The risk of exchange rates moving against you can be managed by entering a forward exchange contract (FEC).  An FEC is an obligation that allows you to buy or sell a specified amount of foreign currency at a fixed exchange rate (agreed upfront) for settlement at a specified future date – it’s a kind of “set the rate now – transfer funds later” contract. The forward contract effectively "locks-in" the foreign exchange rate for a future date, eliminating the effect that fluctuations may have on the proceeds of your transfer (for better or for worse).

Forward Contract Example

Assume you like the rate today (or don’t want to risk it getting worse) and you will be receiving the British pound proceeds of your house sale in 60 days which need to be converted to Aussie Dollars:

Day 1: Agree the exchange rate with your forex provider at which you will convert your pounds for Aussie Dollars in 60 days (after this you won’t benefit from pound appreciation but you won’t suffer depreciation either)

Day 60: Transfer the agreed pounds to your forex provider

Day 61: Forex provider transfers agreed Aussie Dollars to your account

So forwards give you a known outcome prior to you actually moving funds.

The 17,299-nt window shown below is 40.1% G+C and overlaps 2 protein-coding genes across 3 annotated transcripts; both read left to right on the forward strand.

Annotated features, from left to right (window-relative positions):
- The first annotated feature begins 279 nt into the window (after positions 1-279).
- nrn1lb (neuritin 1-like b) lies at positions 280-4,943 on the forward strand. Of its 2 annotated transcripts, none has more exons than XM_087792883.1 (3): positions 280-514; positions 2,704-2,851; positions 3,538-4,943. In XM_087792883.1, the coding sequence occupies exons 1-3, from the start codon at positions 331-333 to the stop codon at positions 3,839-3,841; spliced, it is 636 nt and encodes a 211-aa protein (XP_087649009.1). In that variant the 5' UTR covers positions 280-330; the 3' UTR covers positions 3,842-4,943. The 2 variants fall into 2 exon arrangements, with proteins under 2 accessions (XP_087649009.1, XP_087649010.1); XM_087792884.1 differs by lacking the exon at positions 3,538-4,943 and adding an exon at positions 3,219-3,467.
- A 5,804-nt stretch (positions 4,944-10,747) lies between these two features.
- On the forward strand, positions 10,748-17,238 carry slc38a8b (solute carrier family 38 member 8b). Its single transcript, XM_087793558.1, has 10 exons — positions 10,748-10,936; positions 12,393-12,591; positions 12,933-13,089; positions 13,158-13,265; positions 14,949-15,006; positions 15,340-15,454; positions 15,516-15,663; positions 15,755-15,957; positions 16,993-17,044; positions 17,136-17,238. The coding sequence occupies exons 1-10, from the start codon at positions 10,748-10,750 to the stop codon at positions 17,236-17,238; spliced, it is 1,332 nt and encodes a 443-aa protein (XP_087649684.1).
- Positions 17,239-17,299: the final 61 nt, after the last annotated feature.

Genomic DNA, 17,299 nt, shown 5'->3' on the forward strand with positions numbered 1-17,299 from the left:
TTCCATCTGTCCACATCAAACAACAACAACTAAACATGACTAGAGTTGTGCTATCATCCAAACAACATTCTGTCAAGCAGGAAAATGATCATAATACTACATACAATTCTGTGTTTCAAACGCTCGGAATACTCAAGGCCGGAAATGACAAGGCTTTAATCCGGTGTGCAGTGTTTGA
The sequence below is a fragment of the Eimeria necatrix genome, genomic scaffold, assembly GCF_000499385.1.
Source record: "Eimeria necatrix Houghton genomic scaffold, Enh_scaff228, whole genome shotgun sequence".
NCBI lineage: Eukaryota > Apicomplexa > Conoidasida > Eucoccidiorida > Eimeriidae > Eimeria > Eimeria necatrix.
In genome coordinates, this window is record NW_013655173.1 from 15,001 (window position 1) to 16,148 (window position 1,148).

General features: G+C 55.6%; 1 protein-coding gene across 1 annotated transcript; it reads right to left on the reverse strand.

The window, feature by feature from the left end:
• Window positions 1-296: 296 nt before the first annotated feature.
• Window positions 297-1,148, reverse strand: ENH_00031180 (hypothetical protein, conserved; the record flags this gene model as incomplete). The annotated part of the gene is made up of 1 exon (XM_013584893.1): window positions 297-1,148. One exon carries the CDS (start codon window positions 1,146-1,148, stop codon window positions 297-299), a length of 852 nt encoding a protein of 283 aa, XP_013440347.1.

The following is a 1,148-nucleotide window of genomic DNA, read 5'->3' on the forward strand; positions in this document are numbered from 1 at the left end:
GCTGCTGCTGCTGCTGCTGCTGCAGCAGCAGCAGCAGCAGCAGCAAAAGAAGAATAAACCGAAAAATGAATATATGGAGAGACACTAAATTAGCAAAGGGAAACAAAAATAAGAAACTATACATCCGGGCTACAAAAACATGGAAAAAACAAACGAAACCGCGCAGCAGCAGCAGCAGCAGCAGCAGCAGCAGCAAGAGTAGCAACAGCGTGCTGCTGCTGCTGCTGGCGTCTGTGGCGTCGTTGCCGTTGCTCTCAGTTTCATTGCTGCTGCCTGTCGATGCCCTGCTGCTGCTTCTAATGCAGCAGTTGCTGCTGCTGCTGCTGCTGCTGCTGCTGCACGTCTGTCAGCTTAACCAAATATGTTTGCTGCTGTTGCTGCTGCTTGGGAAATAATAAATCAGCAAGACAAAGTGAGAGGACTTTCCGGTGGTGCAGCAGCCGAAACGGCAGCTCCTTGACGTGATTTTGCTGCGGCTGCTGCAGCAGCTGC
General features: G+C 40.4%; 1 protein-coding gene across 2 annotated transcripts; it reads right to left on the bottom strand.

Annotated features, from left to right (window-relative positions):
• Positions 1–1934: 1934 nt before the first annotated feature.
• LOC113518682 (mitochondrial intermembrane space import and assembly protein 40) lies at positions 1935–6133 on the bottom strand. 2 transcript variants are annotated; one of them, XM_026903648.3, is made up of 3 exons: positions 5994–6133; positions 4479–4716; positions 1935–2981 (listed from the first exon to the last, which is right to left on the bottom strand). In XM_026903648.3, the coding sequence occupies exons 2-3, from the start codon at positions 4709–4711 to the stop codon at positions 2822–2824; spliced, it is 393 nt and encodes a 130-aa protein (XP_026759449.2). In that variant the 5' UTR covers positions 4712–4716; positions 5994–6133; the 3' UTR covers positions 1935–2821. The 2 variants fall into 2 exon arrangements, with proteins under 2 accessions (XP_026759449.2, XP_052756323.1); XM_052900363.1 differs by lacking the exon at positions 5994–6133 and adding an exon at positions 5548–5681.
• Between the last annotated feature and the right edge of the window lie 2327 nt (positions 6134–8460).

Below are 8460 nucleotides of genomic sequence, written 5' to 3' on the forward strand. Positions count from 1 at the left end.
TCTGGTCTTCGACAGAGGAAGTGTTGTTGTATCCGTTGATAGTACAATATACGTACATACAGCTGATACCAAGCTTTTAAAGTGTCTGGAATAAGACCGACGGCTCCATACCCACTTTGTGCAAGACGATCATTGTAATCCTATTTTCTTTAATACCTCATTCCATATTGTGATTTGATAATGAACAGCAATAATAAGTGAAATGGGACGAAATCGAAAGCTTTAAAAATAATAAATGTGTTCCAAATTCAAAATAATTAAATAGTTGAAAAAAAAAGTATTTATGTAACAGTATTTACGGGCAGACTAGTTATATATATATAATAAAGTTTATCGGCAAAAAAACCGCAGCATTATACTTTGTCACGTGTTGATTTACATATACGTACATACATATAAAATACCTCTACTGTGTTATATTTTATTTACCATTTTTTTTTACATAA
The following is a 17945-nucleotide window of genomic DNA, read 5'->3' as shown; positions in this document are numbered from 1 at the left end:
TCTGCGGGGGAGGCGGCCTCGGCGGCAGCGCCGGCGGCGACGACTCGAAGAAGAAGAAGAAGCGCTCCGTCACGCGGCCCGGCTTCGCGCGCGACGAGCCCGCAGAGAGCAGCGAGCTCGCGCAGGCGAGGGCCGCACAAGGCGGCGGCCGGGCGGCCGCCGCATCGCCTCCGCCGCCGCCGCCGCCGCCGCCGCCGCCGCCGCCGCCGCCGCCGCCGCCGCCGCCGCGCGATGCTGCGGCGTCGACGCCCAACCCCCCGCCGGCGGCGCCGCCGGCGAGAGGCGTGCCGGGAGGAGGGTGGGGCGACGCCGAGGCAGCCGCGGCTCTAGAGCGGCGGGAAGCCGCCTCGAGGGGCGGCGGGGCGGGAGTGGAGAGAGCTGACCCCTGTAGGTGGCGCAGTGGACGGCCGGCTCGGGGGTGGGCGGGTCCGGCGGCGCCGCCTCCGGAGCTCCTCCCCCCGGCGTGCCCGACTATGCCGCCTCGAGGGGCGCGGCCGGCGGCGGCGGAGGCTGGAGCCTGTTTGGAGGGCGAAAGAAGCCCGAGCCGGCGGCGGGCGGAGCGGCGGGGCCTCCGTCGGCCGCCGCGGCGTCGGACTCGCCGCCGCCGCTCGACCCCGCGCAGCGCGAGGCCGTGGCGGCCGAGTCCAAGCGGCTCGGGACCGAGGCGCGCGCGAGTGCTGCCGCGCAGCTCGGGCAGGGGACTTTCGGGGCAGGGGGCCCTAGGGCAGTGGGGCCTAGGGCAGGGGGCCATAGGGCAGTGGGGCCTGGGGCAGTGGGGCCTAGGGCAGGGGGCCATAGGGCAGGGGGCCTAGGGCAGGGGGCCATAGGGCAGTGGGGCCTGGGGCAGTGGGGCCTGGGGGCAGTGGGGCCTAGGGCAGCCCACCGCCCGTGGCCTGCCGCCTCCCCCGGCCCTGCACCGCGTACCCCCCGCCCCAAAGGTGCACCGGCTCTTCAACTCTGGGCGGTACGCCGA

Other factors:
1. Forward rates are slightly different to spot rates depending on how far forward you go due to the difference in interest rates between the two currencies

2. You would normally be required to provide a deposit against a forward contract (Usually 5-10% of amount to be converted)


Consumers can be hit with two fees when they transfer funds. The first can be charged by the forex provider or bank at the beginning of the transfer. The second is a receiving bank fee which can be deducted when the funds arrive at the destination account.  Savings on the exchange rate usually far outweigh the cost of fees so it’s important to look at both the fees and the exchange rate combination when transferring funds.

In Summary

Getting the best deal is as simple as making a few phone calls to banks and regulated providers. Try and negotiate a fixed margin from the interbank rate with non-bank providers, generally banks are unlikely to offer this type of agreement. Make sure they stick to the fixed margin when you lock in the deal by ensuring you have a live interbank rate web page in front of you when you lock in your rate.

Matthew Gilmour is the Managing Director of &